The maximum number of attributes per key is 32.
Unsupported features (do not
cause errors, but are not supported or enforced):
The foreign key construct is ignored, just as it is in
Savepoints and rollbacks to savepoints are ignored as in
Performance and limitation-related
There are query performance issues due to sequential
access to the
NDB storage engine; it is
also relatively more expensive to do many range scans than
it is with either
Records in range statistic is not
supported, resulting in non-optimal query plans in some
USE INDEX or
FORCE INDEX as a workaround.
Unique hash indexes created with
HASH cannot be used for accessing a table if
NULL is given as part of the key.
MySQL Cluster does not support durable commits on disk.
Commits are replicated, but there is no guarantee that
logs are flushed to disk on commit.
The only supported isolation level is
COMMITTED. (InnoDB supports
REPEATABLE READ, and
Section 184.108.40.206, “Backup Troubleshooting”,
for information on how this can effect backup and restore
of Cluster databases.
No durable commits on disk. Commits are replicated, but
there is no guarantee that logs are flushed to disk on
Problems relating to multiple MySQL
servers (not relating to
ALTER TABLE is not fully locking when
running multiple MySQL servers (no distributed table
MySQL replication will not work correctly if updates are
done on multiple MySQL servers. However, if the database
partitioning scheme is done at the application level and
no transactions take place across these partitions,
replication can be made to work.
Autodiscovery of databases is not supported for multiple
MySQL servers accessing the same MySQL Cluster. However,
autodiscovery of tables is supported in such cases. What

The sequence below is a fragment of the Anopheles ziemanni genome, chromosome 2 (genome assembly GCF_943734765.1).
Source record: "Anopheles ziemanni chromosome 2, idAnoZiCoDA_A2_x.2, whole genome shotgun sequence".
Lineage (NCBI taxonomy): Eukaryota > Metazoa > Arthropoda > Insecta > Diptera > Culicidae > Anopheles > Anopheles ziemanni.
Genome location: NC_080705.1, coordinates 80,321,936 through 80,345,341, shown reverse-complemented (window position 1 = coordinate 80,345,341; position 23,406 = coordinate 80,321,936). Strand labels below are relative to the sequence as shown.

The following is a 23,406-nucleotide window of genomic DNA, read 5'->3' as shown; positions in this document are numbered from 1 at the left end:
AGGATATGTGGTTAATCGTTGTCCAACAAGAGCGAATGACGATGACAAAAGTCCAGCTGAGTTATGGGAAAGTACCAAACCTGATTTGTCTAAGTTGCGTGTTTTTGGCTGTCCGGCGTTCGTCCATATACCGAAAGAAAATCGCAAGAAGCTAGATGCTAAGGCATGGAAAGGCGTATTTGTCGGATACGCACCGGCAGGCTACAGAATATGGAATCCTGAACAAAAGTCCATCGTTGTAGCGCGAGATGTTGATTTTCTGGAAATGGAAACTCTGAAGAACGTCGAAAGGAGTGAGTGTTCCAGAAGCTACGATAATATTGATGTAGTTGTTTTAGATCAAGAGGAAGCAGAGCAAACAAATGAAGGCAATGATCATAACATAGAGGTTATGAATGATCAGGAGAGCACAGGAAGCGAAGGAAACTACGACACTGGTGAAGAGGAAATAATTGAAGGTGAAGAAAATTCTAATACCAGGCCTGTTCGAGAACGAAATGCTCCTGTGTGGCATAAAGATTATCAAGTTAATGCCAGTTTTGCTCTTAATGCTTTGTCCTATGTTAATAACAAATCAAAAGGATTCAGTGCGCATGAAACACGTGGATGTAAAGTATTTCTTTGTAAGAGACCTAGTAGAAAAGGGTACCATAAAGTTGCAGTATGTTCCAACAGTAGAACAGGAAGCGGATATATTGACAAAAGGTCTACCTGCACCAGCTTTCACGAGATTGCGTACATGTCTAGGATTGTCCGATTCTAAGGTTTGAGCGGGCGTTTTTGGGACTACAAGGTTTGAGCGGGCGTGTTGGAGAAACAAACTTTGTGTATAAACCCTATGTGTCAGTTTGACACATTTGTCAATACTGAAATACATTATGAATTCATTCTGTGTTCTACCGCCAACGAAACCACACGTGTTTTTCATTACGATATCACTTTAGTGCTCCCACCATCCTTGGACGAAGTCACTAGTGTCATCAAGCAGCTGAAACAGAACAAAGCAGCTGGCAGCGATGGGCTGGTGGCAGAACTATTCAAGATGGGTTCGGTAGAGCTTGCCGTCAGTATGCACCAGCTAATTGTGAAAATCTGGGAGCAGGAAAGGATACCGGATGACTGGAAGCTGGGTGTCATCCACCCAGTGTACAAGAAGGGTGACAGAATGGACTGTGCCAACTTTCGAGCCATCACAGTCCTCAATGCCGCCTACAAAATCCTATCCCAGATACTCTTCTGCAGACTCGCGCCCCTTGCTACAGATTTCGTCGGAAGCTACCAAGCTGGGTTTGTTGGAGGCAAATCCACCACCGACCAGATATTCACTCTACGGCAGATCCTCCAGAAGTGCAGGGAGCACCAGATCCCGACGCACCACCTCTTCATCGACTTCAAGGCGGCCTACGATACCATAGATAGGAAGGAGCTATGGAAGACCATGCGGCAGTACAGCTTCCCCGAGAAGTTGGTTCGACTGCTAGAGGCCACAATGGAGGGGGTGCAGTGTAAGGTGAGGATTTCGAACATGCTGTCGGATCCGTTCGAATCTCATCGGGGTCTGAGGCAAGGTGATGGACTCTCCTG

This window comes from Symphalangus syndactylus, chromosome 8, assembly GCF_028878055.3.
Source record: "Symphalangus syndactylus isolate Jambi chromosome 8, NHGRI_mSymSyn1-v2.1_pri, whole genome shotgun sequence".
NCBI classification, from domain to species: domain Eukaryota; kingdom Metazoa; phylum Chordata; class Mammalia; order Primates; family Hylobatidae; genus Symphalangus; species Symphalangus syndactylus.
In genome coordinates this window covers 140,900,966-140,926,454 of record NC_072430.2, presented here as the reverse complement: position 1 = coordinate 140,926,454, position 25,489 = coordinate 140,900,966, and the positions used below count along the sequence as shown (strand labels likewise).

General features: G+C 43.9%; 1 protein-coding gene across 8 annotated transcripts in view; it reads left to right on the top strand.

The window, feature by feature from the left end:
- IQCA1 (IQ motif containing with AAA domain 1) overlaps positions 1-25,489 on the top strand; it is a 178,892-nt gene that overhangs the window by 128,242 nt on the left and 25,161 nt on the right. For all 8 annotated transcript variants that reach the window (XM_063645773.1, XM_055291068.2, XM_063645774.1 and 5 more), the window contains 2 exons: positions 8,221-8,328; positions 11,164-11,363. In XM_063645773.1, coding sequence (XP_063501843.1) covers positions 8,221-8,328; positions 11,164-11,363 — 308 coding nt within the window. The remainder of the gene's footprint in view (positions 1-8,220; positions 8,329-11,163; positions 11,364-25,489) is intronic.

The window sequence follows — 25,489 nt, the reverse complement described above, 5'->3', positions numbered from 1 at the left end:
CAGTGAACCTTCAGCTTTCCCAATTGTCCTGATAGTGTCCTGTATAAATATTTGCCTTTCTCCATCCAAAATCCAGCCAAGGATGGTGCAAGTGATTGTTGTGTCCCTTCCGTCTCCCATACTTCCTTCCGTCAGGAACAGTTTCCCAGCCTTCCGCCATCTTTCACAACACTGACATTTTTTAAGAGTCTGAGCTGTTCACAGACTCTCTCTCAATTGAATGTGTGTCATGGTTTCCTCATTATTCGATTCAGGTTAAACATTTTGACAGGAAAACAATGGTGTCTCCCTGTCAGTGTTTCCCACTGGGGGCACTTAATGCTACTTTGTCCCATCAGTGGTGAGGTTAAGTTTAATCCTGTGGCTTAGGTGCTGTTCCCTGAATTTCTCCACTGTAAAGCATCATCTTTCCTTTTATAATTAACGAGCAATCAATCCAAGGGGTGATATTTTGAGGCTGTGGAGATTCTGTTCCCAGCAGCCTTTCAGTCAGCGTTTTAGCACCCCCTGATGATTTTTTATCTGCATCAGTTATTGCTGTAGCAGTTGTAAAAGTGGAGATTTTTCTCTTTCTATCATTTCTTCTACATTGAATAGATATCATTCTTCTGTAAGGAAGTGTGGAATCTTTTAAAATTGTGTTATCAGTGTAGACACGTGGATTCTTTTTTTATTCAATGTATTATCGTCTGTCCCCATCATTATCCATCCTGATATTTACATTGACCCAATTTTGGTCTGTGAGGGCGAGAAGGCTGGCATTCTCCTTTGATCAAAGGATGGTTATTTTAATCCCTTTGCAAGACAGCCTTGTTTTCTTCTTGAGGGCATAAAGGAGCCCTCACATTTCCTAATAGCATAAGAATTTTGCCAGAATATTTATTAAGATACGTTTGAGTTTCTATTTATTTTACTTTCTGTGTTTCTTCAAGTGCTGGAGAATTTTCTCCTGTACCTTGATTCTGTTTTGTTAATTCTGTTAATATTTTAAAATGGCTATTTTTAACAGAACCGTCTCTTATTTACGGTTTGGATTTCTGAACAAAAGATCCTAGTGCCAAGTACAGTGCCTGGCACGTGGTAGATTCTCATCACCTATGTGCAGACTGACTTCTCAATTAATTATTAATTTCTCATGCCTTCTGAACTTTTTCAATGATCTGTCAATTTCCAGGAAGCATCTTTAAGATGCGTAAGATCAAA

this means is that after a database named
db_name is created or imported
using one MySQL server, you should issue a
statement on each additional MySQL server that accesses
the same MySQL Cluster. Once this has been done for a
given MySQL server, that server should be able to detect
the database tables without error.
Issues exclusive to MySQL
Cluster (not related to
All machines used in the cluster must have the same
architecture. That is, all machines hosting nodes must be
either big-endian or little-endian, and you cannot use a
mixture of both. For example, you cannot have a management
node running on a PowerPC which directs a data node that
is running on an x86 machine. This restriction does not
apply to machines simply running mysql
or other clients that may be accessing the cluster's SQL
It is not possible to make online schema changes such as
those accomplished using
ALTER TABLE or
CREATE INDEX, as the
Cluster does not support autodiscovery of such
changes. (However, you can import or create a table that
uses a different storage engine, and then convert it to
. In such a case, you must
FLUSH TABLES statement to force
the cluster to pick up the change.)
Online adding or dropping of nodes is not possible (the
cluster must be restarted in such cases).
When using multiple management servers:
You must give nodes explicit IDs in connectstrings
because automatic allocation of node IDs does not work
across multiple management servers.
You must take extreme care to have the same
configurations for all management servers. No special
checks for this are performed by the cluster.
In order that management nodes be able to see one
another, you must restart all data nodes after
bringing up the cluster. (See Bug #13070 for a
Multiple network interfaces for data nodes are not
supported. Use of these is liable to cause problems: In
the event of a data node failure, an SQL node waits for
confirmation that the data node went down but never
receives it because another route to that data node
remains open. This can effectively make the cluster
The maximum number of data nodes is 48.
The total maximum number of nodes in a MySQL Cluster is
63. This number includes all MySQL Servers (SQL nodes),
data nodes, and management servers.
The maximum number of metadata objects in MySQL 5.1
Cluster is 20320. This limit is hard-coded.